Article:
Flags of Unsung Countries is a photographic installation exploring new ceremonies, migration and embodied archives. Photographed in Canada and Nigeria, the work functions as a rite of passage. The exhibition charts the process of understanding a father’s struggles as an African immigrant challenged with mental illness living in the Canadian prairies. The layered images intersect geography and memory in a search for a location of belonging. The work asks the questions: How do we reconcile displacement with a sense of rootedness on adopted homelands? What is required of a home - is it a geography, a structure, a memory? Do we choose to belong or does it choose us? Flags of Unsung Countries uses photography as a language and an archive to map a path of the African diaspora. Using the medium of photography, for this exhibition, Liz Ikiriko documents a personal journey to learn more about her father, returning to meet family in Nigeria and places in Canada where she has lived. Her deeply personal and moving work explores memory, family and identity, and reimagines boundaries between past and present.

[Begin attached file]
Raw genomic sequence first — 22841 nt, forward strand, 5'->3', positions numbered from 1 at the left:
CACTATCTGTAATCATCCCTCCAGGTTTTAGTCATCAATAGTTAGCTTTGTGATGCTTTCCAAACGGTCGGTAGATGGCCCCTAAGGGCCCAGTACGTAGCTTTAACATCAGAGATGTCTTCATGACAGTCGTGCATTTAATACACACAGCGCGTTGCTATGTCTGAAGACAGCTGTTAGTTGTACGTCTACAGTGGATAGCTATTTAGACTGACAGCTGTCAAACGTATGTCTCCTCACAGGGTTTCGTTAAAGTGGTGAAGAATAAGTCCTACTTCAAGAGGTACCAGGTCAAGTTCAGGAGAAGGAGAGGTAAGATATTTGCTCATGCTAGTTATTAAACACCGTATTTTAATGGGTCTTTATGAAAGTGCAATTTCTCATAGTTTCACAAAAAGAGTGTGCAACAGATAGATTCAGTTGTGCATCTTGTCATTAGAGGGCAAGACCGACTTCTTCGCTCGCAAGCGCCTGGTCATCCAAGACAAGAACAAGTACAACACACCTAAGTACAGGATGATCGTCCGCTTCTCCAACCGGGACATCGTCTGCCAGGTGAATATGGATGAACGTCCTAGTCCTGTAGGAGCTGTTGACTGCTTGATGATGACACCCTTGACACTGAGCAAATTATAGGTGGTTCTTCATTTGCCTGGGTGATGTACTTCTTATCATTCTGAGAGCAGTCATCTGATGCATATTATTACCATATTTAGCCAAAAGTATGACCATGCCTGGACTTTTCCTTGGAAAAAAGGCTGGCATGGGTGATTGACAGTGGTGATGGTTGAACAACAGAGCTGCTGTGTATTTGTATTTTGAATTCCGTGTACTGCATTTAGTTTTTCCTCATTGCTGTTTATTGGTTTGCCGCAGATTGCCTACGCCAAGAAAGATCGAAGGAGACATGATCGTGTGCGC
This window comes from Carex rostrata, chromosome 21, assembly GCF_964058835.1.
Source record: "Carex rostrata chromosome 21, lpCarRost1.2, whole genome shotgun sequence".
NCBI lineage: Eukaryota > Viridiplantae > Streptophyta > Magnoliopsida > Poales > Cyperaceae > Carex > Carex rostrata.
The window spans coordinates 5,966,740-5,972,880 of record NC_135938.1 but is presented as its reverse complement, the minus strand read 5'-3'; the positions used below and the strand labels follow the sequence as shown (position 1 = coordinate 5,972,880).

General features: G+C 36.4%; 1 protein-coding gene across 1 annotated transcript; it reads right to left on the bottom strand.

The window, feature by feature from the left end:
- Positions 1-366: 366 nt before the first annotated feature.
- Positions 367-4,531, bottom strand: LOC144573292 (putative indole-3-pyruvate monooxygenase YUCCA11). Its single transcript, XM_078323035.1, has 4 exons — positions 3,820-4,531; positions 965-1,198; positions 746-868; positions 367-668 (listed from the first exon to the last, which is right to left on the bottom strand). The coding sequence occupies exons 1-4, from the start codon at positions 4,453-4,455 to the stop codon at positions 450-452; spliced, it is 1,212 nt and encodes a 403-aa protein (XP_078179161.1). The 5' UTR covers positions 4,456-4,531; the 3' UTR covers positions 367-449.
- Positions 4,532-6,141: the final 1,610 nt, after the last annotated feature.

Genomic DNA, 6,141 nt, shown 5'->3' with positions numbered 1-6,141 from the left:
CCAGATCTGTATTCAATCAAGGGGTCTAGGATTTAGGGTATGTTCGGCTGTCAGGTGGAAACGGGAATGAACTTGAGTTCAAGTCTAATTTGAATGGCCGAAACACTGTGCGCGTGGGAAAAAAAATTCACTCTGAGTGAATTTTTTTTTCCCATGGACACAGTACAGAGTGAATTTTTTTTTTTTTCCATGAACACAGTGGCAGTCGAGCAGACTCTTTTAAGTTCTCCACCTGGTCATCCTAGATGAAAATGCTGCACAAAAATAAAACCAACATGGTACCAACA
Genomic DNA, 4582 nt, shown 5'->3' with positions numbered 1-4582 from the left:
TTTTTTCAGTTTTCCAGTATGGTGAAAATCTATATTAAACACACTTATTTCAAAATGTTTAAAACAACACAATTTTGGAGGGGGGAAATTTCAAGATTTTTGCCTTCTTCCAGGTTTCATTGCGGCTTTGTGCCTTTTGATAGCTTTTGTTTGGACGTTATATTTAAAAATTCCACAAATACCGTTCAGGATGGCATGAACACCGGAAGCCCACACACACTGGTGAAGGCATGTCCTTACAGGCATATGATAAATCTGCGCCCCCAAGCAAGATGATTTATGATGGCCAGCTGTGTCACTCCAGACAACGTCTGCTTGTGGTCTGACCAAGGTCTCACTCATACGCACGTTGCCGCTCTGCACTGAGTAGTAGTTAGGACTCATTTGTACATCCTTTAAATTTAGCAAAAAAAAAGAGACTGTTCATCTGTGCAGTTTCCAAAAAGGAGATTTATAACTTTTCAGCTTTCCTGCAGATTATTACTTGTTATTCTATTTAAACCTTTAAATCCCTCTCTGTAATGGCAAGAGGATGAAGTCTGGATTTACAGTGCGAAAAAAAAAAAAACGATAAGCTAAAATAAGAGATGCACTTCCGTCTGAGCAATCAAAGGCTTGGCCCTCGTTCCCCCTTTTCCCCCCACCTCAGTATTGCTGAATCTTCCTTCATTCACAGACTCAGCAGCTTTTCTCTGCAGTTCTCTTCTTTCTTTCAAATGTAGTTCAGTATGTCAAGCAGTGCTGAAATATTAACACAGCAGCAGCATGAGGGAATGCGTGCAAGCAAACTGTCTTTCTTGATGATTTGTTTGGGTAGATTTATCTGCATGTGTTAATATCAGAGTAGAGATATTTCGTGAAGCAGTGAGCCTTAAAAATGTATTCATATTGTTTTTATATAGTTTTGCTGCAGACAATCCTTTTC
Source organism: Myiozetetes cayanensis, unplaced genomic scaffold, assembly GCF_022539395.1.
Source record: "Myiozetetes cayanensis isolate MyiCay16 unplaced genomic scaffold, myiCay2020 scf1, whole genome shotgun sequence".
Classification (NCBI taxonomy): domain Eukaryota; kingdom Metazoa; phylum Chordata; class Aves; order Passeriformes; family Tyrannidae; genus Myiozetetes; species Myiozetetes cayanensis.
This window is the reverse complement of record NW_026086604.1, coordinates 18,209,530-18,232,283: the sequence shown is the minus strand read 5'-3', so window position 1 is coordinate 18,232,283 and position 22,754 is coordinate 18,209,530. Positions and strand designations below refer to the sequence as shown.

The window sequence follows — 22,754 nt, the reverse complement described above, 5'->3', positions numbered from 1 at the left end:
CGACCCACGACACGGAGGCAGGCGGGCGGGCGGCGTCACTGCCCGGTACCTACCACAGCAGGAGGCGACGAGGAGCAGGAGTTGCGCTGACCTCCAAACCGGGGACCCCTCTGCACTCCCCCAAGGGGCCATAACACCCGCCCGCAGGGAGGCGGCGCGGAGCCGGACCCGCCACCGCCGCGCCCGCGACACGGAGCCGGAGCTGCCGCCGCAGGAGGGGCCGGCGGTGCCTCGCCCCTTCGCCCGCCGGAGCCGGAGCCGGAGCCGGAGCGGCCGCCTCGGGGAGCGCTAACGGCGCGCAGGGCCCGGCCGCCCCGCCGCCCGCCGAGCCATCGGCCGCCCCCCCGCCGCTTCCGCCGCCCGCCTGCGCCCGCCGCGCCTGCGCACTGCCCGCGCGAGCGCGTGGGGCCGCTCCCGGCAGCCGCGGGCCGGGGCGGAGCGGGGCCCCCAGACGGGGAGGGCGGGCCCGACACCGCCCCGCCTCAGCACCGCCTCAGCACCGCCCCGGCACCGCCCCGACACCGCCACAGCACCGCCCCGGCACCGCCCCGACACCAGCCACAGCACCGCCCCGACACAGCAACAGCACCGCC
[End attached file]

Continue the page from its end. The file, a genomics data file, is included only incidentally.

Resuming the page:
Born and raised in Regina, Liz Ikiriko is a biracial Nigerian Canadian independent photo editor, curator and artist. As a photo editor she has directed visual research with the NFB, the CBC and Macleans Magazine. She has curated projects with The National Music Centre, Wedge Curatorial Projects and at Prefix ICA. Ikiriko holds an MFA in Criticism and Curatorial Practice from OCAD University.
Liz Ikiriko, Homegoing I, 2017, digital C-print. Photo: courtesy of the artist.